By 6:27 on April 14, 2017, Matt was on a plane heading to Duke. Yes, he’d eaten (a ton, in his words) and yes, he’d forgotten to take his Dex but he had it with him and would take it right away.
By 8:12, he’d landed. H hadn’t even woken up for school yet. Bloodwork and labs were done by 9:08. First nurse’s visit checked off the list by 10:05.
And then, another nurse came in to see Matt, to test him, and at 11:18, the bottom dropped out from our universe. Again.
I have a few dozen text messages I could share from this day. A play-by-play of Matt’s day, from morning through afternoon, including what he ate and where. There are text messages from him to his whole family reporting on the two appointments, after the first, triumphant, after the second, defeated. There are side texts between him and various family members. And then there’s a frantic one from me at 11:20 (Can you call me!!????) and I moved the conversation off text because what he’d texted was too heavy to type.
The second appointment had not gone well.
Let me backup a bit. At each appointment, Matt was put through a series of physical and mental tests. The tests changed, evolving, or devolving I guess, based on his condition, but the general outline of the tests remained the same no matter which nurse or doctor administered the test. They examined his balance, his strength on each side and in each limb, and his sensation. Then, they moved on to his mind and tested his memory and cognition and focus.
One of the memory tests asked him to repeat a grocery list of about a dozen items. I would always laugh with whoever administered the test because I spend my life forgetting something on my grocery list. He also had to remember three words (usually some version of apple, penny, and table) which he’d then be asked at the end of the exam. At every appointment, I’d silently take the tests with him, as if I could telepathically communicate the answers to him, and breath a sigh of relief when we both got the answers correct. We were fine. He was fine. Everything was fine.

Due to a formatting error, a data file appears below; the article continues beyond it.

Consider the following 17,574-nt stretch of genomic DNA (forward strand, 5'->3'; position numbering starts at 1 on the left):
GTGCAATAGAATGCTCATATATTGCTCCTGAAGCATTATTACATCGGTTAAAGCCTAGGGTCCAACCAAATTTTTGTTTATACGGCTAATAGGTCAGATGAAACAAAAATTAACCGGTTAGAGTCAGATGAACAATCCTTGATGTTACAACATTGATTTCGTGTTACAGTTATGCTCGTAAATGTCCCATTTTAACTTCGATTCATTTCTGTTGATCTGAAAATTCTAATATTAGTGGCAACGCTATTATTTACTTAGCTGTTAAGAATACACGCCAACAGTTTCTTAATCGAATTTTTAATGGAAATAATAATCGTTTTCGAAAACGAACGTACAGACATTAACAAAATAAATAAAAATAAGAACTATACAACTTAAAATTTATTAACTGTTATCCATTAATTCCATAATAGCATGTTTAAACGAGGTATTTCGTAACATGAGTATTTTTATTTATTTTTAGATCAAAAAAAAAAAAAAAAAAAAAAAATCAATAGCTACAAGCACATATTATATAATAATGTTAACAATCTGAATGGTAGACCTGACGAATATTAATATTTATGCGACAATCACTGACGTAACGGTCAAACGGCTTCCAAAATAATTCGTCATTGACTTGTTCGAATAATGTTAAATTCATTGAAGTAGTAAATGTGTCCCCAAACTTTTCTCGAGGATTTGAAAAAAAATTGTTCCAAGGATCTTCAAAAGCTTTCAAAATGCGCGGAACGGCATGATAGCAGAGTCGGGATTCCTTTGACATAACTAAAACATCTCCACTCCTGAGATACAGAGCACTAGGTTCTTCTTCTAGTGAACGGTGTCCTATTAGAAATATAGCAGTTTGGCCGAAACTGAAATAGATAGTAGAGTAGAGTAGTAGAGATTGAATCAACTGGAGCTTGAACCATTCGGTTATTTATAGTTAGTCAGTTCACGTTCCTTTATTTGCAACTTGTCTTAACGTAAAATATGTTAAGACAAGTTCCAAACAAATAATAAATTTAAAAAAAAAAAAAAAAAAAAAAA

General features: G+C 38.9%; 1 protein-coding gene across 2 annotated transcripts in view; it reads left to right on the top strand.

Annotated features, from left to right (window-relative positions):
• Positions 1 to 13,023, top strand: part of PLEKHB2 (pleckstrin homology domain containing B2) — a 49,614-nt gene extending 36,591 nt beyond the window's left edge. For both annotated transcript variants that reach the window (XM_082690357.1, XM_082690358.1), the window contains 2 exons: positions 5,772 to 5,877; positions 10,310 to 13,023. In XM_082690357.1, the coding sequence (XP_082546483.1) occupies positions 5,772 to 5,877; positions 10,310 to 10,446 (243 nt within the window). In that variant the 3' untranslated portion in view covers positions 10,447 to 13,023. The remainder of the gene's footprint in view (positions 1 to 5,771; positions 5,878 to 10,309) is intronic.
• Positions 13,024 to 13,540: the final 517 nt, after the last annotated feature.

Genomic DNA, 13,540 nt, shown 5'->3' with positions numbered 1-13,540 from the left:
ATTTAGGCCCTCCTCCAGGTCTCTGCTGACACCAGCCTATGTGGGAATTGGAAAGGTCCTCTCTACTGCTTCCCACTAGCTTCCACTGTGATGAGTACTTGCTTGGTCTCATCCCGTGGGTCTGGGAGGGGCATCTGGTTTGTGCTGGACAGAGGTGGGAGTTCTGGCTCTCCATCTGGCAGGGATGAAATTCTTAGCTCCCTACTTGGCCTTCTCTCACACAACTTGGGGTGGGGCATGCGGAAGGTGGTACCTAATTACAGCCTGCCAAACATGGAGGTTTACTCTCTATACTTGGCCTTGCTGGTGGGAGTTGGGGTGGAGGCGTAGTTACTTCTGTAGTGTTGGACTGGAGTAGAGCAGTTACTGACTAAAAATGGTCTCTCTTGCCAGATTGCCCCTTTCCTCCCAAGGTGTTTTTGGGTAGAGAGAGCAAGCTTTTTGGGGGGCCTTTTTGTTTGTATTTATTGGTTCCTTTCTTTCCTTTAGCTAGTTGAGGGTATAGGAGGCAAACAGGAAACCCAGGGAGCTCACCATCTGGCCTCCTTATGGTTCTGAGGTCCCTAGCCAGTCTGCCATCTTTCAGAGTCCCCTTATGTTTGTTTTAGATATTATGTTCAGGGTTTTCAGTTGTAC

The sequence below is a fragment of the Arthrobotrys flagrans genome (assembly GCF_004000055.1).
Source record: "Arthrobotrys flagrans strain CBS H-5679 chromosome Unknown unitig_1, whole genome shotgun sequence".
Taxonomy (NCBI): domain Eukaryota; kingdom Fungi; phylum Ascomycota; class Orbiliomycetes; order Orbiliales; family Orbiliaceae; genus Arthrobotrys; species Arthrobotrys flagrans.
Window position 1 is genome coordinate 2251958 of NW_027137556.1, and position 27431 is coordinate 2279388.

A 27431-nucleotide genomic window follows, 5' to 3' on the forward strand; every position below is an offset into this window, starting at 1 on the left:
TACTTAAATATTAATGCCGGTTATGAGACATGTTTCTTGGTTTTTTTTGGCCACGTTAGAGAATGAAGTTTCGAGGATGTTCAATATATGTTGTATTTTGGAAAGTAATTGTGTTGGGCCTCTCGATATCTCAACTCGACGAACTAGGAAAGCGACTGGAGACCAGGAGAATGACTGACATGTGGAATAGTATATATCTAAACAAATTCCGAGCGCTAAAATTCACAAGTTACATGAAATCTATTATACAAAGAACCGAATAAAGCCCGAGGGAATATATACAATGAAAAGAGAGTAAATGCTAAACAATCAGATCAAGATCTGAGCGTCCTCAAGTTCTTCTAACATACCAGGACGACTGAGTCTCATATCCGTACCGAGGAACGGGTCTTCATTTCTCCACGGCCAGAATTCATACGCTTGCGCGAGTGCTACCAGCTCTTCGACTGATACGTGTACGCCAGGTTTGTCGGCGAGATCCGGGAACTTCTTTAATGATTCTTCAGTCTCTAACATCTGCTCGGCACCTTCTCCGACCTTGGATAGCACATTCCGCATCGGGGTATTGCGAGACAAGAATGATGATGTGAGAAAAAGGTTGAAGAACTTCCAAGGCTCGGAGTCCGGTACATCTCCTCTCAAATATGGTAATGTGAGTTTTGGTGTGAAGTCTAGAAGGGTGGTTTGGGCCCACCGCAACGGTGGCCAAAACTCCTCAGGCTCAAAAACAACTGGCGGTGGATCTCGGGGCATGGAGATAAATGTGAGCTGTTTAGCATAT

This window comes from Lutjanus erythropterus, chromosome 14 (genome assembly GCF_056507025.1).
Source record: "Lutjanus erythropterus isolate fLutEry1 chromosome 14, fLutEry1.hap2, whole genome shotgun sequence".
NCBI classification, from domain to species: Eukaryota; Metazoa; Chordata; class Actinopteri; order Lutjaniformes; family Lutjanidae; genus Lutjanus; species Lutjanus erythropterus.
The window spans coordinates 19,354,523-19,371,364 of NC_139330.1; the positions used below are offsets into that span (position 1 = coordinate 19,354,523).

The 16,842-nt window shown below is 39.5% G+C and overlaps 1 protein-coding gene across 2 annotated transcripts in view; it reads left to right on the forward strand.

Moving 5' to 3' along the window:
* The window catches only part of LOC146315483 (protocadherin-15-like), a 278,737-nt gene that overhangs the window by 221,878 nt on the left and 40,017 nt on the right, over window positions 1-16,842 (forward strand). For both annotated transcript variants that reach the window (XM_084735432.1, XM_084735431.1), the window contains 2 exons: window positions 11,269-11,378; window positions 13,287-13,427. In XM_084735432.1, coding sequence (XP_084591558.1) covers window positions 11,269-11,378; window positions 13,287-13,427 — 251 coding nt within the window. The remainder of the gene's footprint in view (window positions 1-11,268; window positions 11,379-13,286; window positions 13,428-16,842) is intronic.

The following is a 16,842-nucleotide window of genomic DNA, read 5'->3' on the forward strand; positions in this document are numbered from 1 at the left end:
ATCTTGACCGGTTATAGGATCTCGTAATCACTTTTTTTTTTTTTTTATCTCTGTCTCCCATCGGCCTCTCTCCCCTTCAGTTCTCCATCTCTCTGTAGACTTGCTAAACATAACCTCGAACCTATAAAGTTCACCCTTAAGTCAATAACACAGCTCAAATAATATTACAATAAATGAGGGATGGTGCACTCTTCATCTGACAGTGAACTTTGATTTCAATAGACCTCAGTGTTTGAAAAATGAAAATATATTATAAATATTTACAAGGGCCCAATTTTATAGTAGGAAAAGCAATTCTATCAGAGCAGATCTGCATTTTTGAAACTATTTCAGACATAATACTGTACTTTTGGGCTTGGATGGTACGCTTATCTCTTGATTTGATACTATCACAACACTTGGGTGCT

But on April 14, 2017, Matt couldn’t remember one of the three words. And he didn’t do well on the simple math questions. And the crazy part is…no one in the medical world was that concerned.
What?? Here was actual, concrete proof that something was wrong. A test Matt had passed with flying colors before, now was a struggle. Be concerned! Call in everybody! I thought him missing a few questions was the most awful thing I’d heard (clearly, since I used both question marks and exclamation points in my text). My husband, who could summon up from the depths of his memory every sport statistic for every sport ever, who did math so quickly in his head that he put my AP calculus background to shame, hadn’t done perfectly. I wanted the doctors to do something, now.
They would, eventually, and the truth is, there was nothing anyone could do at that moment. But also, I would learn that missing a few words and struggling with a little math actually wasn’t that concerning. Because his answers to the tests would and could get a lot worse, and the questions would and could get a lot simpler.